14. Work out
Exercise gives you endorphins, and endorphins make you happy! Channel Legally Blonde’s Elle Woods and get sweaty and happy at the same time, all from the comfort of your lounge for one of the healthiest things to do in self-isolation.
NZ’s most well-known gym chain, Les Mills, is broadcasting daily workouts on TV1 at 9am, plus a special version aimed at kids and teens at 3pm on TV2, and all workouts will be available on TVNZ OnDemand.
Want more? Les Mills also has an app, Les Mills On Demand, with enough workouts to keep you occupied no matter how long this lockdown lasts. It costs $29.99 per month but there’s a free 14 day trial and you can cancel at any time.
If you’re keen to take this time to get really serious about your fitness, there are many personal trainers out there who are available for virtual classes or online programmes, like Precision Performance Coaching, or join in on a free weekly Pilates class online with CGB Physio.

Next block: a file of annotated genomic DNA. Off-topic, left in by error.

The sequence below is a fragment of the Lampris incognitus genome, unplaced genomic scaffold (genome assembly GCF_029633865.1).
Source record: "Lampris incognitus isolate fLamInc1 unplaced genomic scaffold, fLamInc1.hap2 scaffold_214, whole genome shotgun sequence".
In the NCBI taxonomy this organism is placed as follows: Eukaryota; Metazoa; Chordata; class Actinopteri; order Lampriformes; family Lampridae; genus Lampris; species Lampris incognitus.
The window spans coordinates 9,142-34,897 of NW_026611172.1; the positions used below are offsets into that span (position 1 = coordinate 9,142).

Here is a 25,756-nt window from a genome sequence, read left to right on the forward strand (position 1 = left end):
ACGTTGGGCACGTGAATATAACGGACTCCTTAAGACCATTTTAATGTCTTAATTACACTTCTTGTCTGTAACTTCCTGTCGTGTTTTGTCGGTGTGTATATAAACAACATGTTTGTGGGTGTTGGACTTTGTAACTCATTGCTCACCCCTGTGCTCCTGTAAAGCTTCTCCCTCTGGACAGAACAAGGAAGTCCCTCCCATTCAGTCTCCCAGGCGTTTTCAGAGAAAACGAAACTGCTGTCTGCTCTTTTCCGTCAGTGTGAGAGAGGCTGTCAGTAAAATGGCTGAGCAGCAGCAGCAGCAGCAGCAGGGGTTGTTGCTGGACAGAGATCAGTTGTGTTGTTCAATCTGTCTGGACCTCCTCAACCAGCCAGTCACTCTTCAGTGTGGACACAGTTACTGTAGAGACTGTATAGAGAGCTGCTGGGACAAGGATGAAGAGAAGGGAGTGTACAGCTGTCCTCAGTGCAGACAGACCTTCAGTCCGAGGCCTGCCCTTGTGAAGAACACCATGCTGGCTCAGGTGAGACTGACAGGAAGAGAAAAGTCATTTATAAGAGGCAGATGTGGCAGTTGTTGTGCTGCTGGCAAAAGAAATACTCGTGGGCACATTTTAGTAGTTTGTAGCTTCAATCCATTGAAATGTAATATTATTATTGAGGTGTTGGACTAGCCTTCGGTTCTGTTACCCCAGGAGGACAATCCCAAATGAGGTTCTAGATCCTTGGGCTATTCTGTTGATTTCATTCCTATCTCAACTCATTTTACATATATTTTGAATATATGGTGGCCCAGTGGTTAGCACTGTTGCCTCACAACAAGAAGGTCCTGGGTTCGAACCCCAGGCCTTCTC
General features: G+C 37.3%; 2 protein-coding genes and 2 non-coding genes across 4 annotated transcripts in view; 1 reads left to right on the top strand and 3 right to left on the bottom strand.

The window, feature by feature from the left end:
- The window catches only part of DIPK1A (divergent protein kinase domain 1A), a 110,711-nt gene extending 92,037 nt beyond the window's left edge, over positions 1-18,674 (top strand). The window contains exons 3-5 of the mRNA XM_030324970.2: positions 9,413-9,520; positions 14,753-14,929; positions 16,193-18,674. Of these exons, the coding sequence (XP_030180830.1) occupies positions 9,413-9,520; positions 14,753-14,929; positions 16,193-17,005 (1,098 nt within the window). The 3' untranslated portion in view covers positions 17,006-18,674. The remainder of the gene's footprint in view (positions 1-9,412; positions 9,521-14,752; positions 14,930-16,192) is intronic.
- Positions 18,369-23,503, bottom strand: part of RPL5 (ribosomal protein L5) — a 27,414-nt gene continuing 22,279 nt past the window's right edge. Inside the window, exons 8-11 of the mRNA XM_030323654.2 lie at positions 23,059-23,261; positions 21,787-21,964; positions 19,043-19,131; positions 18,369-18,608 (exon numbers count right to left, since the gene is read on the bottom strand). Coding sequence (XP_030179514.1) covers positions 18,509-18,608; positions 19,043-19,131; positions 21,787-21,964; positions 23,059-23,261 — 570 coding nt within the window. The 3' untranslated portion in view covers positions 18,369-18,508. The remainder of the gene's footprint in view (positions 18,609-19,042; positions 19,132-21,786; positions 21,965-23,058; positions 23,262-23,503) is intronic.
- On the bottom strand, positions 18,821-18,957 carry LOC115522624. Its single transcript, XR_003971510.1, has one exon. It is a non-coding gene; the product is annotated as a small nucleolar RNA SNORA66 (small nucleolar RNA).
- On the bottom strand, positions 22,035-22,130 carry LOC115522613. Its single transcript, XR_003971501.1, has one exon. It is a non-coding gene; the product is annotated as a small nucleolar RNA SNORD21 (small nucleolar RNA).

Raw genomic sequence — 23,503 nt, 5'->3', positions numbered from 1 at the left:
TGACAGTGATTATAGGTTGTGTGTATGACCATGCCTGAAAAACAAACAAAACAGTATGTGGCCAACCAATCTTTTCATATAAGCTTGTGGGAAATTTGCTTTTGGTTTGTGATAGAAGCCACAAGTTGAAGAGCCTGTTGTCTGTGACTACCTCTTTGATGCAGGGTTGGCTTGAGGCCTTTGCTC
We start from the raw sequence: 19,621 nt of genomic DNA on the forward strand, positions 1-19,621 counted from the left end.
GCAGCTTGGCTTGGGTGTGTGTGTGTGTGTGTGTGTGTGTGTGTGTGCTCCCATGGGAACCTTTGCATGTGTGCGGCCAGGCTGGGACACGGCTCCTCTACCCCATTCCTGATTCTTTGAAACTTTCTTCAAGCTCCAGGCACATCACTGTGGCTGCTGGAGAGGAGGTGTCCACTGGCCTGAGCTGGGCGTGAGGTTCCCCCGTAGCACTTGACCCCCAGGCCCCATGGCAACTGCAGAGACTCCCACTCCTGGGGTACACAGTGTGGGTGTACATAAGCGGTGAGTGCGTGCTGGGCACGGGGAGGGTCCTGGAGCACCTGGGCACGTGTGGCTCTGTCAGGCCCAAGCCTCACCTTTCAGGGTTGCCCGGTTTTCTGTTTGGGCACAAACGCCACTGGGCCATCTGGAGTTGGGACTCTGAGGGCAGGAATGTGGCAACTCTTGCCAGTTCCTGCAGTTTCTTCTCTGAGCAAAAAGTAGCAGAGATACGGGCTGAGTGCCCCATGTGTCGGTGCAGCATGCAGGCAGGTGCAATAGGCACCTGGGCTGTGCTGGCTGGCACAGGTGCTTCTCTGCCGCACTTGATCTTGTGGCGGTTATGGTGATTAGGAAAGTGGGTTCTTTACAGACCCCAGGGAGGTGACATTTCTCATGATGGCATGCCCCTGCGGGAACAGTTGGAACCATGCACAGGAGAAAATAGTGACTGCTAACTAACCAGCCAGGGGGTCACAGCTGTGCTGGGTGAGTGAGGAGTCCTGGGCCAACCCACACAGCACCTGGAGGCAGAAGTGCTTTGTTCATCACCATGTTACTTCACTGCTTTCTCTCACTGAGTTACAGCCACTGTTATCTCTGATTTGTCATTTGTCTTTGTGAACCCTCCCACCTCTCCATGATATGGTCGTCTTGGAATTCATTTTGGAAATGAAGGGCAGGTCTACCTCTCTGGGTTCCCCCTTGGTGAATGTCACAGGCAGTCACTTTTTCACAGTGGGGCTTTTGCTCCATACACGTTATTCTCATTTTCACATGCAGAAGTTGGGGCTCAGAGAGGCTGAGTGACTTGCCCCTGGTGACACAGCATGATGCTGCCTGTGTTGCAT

If you’re wondering what to do in isolation that will keep you healthy, home workouts are a great option.
15. Do an online wellbeing class for mums and mums-to-be
The Mama Monthly Collective is running a pay-what-you-want online programme with workouts, Pilates, coaching and expert-run masterclasses specifically for busy mums and pregnant women.
16. Dance party
If you prefer your exercise in the form of dancing like a madman around your house with music blaring, this one’s for you! I’m a big fan of a one-woman dance party when I stay at fancy hotels, I’ll always throw on a couple of my favourite bangers and belt them out while jumping around.
Do a DIY dance party, use fellow travel blogger Beth Sandland’s social distancing kitchen party playlist for inspo, or join UK influencer Chessie King’s daily Instagram Live for dis-dancing with hundreds of other self-isolators.
17. Ted Talks
Show your brain some love by listening to or watching a through-provoking Ted Talk.
18. Go for a walk, run or bike ride